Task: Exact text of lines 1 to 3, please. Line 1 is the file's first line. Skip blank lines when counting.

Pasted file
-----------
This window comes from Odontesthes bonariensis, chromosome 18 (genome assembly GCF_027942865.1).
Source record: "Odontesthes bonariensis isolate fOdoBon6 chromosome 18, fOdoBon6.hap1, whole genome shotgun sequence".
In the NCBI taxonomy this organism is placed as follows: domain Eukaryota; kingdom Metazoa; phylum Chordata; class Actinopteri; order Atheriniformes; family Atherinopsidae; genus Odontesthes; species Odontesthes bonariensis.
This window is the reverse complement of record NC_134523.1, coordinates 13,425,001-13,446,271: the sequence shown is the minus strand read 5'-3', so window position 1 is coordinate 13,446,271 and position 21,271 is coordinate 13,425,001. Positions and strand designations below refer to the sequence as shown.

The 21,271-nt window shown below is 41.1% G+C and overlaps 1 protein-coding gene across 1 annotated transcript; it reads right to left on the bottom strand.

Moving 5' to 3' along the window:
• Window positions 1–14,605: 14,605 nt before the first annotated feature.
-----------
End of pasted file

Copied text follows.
This window comes from Odontesthes bonariensis, chromosome 18 (genome assembly GCF_027942865.1).
Source record: "Odontesthes bonariensis isolate fOdoBon6 chromosome 18, fOdoBon6.hap1, whole genome shotgun sequence".
In the NCBI taxonomy this organism is placed as follows: domain Eukaryota; kingdom Metazoa; phylum Chordata; class Actinopteri; order Atheriniformes; family Atherinopsidae; genus Odontesthes; species Odontesthes bonariensis.